Opioid Resource Center

Opioid Resource Center

Disclosures: Cramer, Grady and Katz report no relevant financial disclosures. Please see the study for all other authors’ relevant financial disclosures.
August 09, 2021
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Opioid prescription laws provide ‘significant but limited outcome’

Disclosures: Cramer, Grady and Katz report no relevant financial disclosures. Please see the study for all other authors’ relevant financial disclosures.
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Laws in 23 states that capped the number of days a Medicare enrollee could receive an initial opioid prescription may have had their intended effect, a recent study showed.

These laws, which were implemented between March 2016 and July 2018, limited the duration of first opioid prescriptions to 7 days in 17 states, 5 days in two states and 3 days in four states. They covered 43% of the U.S. population, according to John Cramer, MD, an assistant professor in the department of otolaryngology surgery at Wayne State University School of Medicine in Michigan, and colleagues.

Findings published in JAMA Internal Medicine indicate the number of days an opioid was prescribed for each Medicare enrollee dropped by a mean of 11.6 days during the 5-year period, compared with a drop of 10.1 days in the control states.
Reference: Cramer J, et al. JAMA Intern Med. 2021;doi:10.1001/jamainternmed.2021.4281.

With the impact of the laws remaining “poorly misunderstood,” the researchers used data from the Medicare Part D Prescriber Public Use File gathered between Jan. 1, 2013, and Dec. 31, 2018, to assess opioid prescribing patterns before and after the laws were implemented. The analysis was performed with a difference-in-differences model with state-level effects. The results were adjusted for state-level differences based on data from the U.S. Census and the National Survey on Drug Use and Health.

The findings, published in JAMA Internal Medicine, showed that the number of days an opioid was prescribed for each Medicare enrollee dropped by a mean of 11.6 days during the 5-year period, compared with a drop of 10.1 days in the control states. Prior to the implementation of the state laws in 2016, days of opioids prescribed had aligned in both groups of states.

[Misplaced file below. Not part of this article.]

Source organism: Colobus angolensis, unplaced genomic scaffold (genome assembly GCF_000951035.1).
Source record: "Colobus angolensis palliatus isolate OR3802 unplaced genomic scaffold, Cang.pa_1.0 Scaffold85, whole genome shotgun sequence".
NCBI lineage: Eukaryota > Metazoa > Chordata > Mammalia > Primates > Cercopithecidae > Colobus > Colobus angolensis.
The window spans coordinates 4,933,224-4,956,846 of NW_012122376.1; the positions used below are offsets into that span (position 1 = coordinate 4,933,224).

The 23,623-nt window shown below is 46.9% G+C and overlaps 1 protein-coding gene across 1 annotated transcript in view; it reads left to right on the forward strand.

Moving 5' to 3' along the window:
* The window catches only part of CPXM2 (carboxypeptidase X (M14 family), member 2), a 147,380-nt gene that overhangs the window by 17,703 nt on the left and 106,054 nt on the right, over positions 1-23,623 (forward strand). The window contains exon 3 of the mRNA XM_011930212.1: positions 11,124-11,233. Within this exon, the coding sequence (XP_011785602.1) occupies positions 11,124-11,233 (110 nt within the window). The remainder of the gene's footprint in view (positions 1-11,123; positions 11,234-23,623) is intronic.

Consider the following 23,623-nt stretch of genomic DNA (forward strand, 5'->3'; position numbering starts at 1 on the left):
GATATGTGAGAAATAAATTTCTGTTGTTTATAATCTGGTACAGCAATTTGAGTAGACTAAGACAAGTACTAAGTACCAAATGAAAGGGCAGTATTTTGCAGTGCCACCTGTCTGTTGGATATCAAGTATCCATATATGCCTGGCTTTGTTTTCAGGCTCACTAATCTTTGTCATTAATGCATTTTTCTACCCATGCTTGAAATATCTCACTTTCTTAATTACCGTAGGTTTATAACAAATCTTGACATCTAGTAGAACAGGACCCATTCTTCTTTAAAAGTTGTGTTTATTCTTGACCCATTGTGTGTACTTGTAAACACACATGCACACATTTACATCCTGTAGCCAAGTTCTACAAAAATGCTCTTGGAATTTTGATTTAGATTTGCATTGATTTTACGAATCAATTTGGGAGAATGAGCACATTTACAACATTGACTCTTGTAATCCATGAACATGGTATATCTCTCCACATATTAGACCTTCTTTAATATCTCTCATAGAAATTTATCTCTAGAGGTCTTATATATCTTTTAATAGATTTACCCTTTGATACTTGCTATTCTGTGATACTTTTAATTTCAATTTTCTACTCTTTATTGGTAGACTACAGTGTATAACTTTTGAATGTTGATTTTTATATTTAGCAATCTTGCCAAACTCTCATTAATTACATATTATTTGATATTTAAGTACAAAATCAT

In addition, after the data were adjusted for state-level differences in race, urbanization, median income, tobacco use, alcohol use, serious mental illness, region and state-level fixed effects, the opioid prescription laws were linked to a reduction of 1.7 days for each enrollee (95% CI, –0.62 to –2.87 days). Although primary care physicians had the largest decrease in opioid prescribing, the change was not significantly different among the two groups of states. Conversely, there was a significant reduction in opioid prescribing between the states among surgeons and dentists (0.90-day decrease for each prescription; 95% CI, –1.37 to –0.42), pain specialists (0.45-day decrease; 95% CI, 0.73-0.17) and other specialists (0.29-day decrease; 95% CI, –0.5 to –0.09), according to Cramer and colleagues.
The results suggest “a significant but limited outcome for such legislation,” the researchers wrote, adding the laws were just one of many initiatives that sought to reduce opioid prescriptions.

In a related editor’s note, Deborah Grady, MD, MPH, associate dean of clinical and translational research at the University of California, San Francisco, and Mitchell H. Katz, MD, president and CEO of NYC Health + Hospitals, said laws that limit initial opioid prescriptions to 3 or 5 days may leave some patients’ pain untreated, or patients have to go to “extraordinary effort to obtain adequate pain relief.”

They added that the study indicates initial prescriptions of 7 days or fewer is helpful, “but we would not restrict any further given that we do not know how it affected patients with acute pain.”

References:

Cramer J, et al. JAMA Intern Med. 2021;doi:10.1001/jamainternmed.2021.4281.

Grady DG and Katz, MH. JAMA Intern Med. MH. doi:10.1001/jamainternmed.2021.4280.